Roger Penske has announced that he will purchase the Indianapolis Motor Speedway, the IndyCar Series and multiple other subsidiaries such as Indianapolis Motor Speedway Productions. Expected to close in early January, the deal will see Penske become the fourth owner of the 110-year old track.
“It’s bittersweet,” said Tony George, Chairman of Hulman & Co, the current owner. “But very exciting because we know we’re passing the torch to an individual who has created the organisation that is not only dynamic but ideally suited, I think, to take over the stewardship, a corporation that is family-involved much like ours, but with a track record that is really without compare.”
There are no management changes planned for now, but members of a board to oversee operations will be announced when the deal closes. Penske declined to share the value of the transaction, but said he planned to invest capital into the property.
“It was a great business opportunity for us to grow it to the next level,” Penske said. “We say, ‘Can this be the entertainment capital, not only the racing capital of the world, but the entertainment capital of the world in Indiana?’”
Penske said he plans to walk the entire facility and then start developing with stakeholders a list of top 10 priorities to improve the racetrack, grow the IndyCar Series and attract other events, including from NASCAR and Formula 1. Attracting a third car manufacturing partner is also a priority, according to Mark Miles, CEO of Hulman & Co.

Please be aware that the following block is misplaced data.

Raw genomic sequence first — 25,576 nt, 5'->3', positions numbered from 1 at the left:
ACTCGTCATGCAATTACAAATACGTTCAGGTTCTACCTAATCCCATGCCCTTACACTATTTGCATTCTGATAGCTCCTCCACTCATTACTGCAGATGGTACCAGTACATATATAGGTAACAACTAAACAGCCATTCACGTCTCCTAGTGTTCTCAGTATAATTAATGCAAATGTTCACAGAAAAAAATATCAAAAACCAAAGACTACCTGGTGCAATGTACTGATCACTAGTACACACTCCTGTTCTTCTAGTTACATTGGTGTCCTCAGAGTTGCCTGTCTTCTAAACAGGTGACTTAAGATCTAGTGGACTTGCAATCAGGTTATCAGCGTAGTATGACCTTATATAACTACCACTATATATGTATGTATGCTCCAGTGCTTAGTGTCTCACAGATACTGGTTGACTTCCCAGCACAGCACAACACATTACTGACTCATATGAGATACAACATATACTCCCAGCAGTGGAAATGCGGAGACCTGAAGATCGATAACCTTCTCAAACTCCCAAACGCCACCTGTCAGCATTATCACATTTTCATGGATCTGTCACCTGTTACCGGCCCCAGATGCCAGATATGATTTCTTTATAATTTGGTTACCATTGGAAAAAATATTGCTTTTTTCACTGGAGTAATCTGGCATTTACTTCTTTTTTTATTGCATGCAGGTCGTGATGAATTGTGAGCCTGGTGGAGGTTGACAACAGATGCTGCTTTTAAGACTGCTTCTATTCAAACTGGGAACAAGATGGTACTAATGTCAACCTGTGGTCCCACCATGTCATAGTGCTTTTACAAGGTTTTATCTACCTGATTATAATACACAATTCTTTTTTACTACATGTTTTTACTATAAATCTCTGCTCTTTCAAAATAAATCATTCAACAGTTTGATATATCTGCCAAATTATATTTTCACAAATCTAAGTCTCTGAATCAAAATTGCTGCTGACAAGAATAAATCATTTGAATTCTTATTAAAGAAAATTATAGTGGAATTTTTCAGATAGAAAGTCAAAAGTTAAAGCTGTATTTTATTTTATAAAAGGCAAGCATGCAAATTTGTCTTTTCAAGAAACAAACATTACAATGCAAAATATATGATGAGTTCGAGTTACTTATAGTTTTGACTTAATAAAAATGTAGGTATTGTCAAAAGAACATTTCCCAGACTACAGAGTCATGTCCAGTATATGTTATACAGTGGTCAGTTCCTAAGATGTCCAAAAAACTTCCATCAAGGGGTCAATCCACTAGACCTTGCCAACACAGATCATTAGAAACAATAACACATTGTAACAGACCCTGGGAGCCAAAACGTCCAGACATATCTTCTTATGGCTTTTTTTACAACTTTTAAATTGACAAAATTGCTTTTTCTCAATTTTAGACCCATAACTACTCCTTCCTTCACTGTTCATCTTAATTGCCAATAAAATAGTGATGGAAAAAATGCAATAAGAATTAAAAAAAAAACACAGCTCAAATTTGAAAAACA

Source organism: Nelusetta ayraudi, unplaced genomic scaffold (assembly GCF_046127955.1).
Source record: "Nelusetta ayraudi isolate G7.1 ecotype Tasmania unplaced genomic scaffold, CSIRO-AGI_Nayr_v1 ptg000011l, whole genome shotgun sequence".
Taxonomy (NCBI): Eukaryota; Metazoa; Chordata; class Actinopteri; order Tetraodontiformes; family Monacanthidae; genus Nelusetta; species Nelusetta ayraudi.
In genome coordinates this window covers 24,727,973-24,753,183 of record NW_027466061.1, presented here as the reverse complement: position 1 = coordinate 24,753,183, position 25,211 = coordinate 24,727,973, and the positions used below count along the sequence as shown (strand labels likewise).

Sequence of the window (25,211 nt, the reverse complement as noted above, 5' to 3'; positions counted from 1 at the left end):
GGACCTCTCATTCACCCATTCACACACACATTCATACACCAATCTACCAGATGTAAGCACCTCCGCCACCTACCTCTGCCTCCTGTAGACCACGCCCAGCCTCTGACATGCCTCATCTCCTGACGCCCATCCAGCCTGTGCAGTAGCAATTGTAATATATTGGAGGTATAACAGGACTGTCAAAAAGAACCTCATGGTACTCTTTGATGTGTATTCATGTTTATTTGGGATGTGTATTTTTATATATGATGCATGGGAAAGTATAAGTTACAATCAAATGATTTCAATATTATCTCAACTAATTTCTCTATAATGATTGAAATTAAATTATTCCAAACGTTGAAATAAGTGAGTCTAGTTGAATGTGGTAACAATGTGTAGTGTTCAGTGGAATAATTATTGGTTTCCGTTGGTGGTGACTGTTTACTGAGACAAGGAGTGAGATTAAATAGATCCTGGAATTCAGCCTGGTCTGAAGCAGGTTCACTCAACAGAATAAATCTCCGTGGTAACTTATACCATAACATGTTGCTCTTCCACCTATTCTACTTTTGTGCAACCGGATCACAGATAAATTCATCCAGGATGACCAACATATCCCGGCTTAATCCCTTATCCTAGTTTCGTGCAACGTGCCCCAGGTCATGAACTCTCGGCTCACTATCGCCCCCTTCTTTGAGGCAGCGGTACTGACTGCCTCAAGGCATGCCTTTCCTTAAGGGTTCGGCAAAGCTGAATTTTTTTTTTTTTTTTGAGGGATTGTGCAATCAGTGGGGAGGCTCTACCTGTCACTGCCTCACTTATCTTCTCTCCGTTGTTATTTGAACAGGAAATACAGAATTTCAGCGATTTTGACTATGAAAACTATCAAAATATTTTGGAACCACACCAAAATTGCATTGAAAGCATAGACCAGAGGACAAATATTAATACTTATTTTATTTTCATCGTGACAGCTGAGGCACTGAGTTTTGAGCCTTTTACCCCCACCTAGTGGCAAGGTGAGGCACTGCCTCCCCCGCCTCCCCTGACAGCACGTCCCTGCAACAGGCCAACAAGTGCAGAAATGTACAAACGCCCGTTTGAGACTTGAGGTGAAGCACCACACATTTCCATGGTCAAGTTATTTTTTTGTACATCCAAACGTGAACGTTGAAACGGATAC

Penske addressed concerns on the new ownership of the racing series and his racing presenting a conflict of interest, saying he expects he will take more time away from the pit stand, while the sanctioning body of IndyCar will be a separate company.
“I understand the integrity, and there’s got to be a bright line,” Penske said. “To me, I know what my job is and hopefully we have enough credibility with everyone, and we can be sure that is not a conflict.”
In the past, Penske has also expressed an interest in seeing guaranteed spots for IndyCar regulars in the Indianapolis 500, saying that it’s something that could be discussed in the future.
“Some of the excitement’s been in the past that we wanted some people to come in the race. We also understand people who commit to the entire season and take this series around the country, around the world potentially, we need to make sure they’re taken care of. I think it’s a debate, but at this point, I wouldn’t comment one way or the other.”
Penske’s race team celebrated its 50th anniversary of first competing at Indianapolis this year. The team also holds the achievement of most wins in Indianapolis 500 history with 18 victories.